Secret is a mechanism that allows you to securely store sensitive information, such as passwords and API keys, and retrieve them in your flows.

To retrieve secrets in a flow, use the secret() function, e.g. "{{ secret('API_TOKEN'') }}". You can leverage your existing secrets manager as a secrets backend.

Your flows often need to interact with external systems. To do that, they need to programmatically authenticate using passwords or API keys. Secrets help you securely store such variables and avoid hard-coding sensitive information within your workflow code.

You can leverage the secret() function, described in the function section, to retrieve sensitive variables within your flow code.

Secrets in the Open-Source version

When using the open-source version, sensitive variables can be managed using base64-encoded environment variables. The section below demonstrates several ways to encode those values and use them in your Kestra instance.

Manual encoding using a CLI command

Imagine that so far, you were setting the following environment variable:

bash
export MYPASSWORD=password

Here is how you can encode the sensitive value of that environment variable:

bash
echo -n "password" | base64

This should output the value: cGFzc3dvcmQ=.

To use that value as a Secret in your Kestra instance, you would need to add a prefix SECRET_ to the variable key (here: SECRET_MYPASSWORD) and set that key to the encoded value:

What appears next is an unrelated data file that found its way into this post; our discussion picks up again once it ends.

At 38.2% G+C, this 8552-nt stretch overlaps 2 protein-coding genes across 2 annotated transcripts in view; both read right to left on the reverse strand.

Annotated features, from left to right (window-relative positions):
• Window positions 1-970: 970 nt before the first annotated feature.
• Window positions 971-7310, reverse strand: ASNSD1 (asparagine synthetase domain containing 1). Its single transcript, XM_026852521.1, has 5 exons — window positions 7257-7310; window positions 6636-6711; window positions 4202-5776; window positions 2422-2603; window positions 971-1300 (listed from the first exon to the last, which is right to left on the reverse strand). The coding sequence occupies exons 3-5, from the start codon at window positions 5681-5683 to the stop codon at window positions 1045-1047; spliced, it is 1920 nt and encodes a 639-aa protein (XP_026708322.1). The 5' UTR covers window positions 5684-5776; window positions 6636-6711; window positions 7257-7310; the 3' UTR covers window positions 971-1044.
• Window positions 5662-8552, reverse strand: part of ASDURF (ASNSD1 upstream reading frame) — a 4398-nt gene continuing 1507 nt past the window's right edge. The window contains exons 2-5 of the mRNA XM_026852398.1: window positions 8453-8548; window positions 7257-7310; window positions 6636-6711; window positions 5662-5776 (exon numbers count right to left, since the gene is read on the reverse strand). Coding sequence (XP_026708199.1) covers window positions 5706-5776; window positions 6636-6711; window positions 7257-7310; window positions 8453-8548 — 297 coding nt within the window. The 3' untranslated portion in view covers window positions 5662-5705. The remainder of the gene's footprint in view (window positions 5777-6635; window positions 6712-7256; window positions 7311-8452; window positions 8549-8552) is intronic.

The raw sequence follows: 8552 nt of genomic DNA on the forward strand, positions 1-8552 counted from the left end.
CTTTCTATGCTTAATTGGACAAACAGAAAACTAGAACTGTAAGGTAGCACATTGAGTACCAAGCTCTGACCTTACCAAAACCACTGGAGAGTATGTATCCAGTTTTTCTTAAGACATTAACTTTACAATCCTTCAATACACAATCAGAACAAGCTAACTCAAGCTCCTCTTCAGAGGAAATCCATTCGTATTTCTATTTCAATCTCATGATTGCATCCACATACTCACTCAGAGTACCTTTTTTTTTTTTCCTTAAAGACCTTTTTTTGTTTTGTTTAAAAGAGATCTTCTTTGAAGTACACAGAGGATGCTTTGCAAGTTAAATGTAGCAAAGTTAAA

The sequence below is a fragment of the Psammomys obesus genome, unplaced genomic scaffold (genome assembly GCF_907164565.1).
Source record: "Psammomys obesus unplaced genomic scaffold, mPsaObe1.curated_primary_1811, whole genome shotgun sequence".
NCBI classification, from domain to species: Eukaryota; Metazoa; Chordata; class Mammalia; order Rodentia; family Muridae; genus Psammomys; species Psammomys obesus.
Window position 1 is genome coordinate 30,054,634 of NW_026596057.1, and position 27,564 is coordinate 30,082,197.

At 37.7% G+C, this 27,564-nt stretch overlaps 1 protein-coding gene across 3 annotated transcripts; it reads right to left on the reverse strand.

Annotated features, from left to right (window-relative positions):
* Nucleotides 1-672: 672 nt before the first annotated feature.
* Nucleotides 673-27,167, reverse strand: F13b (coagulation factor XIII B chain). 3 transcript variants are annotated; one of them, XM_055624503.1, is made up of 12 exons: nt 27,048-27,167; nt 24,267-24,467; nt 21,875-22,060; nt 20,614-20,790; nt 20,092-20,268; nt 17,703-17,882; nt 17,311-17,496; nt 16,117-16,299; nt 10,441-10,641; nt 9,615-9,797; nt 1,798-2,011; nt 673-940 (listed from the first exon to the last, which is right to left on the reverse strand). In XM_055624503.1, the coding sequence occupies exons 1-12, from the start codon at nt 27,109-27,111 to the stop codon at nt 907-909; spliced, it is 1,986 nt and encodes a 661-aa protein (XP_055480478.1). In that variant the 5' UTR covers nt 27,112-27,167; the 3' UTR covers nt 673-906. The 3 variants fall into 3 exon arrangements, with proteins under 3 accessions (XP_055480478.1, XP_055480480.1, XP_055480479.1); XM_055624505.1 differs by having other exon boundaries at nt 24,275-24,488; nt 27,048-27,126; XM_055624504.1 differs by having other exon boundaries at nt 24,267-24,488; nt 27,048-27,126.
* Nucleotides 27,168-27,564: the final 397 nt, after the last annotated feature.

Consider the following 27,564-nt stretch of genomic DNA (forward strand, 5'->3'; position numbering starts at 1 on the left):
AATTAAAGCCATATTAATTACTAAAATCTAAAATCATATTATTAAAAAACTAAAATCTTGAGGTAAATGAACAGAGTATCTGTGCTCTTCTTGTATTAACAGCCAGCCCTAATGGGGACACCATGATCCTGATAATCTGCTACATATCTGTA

bash
export SECRET_MYPASSWORD=cGFzc3dvcmQ=

If you would add the environment variable to the kestra container section in a Docker Compose file, it would look as follows:

yaml
  kestra:
    image: kestra/kestra:latest-full
    environment:
      SECRET_MYPASSWORD: cGFzc3dvcmQ=

This variable can then be used in a flow using the {{ secret('secret_key_name') }} syntax:

yaml
id: secretTest
namespace: dev
tasks:
  - id: hello
    type: io.kestra.plugin.core.log.Log
    message: "{{ secret('MYPASSWORD') }}"

When executing that flow, you should see the output password in your logs. Why password rather than the encoded value cGFzc3dvcmQ=? Because each secret is base64-decoded during a flow's execution. This means that only base64-encoded environment variables can be used with the secret() function. To reference not-e_ncoded environment variables, use the syntax {{envs.lowercase_environment_variable_key}} instead.

Make sure to add your custom environment variables before starting Kestra. Environment variables are loaded at the JVM startup, so adding new variables or modifying existing ones requires restarting your instance. To manage such changes without downtime, you can either try the Enterprise Edition or restart your server during a planned maintenance window.

Convert all variables in an .env file

The previous section showed the process for one Secret. But what if you have tens or hundreds of them? This is where .env file can come in handy.

Let's assume that you have an .env file with the following content:

bash
MYPASSWORD=password
GITHUB_ACCESS_TOKEN=mypat
AWS_ACCESS_KEY_ID=myawsaccesskey
AWS_SECRET_ACCESS_KEY=myawssecretaccesskey

Make sure to keep the last line empty, otherwise the bash script below won't encode the last secret AWS_SECRET_ACCESS_KEY correctly.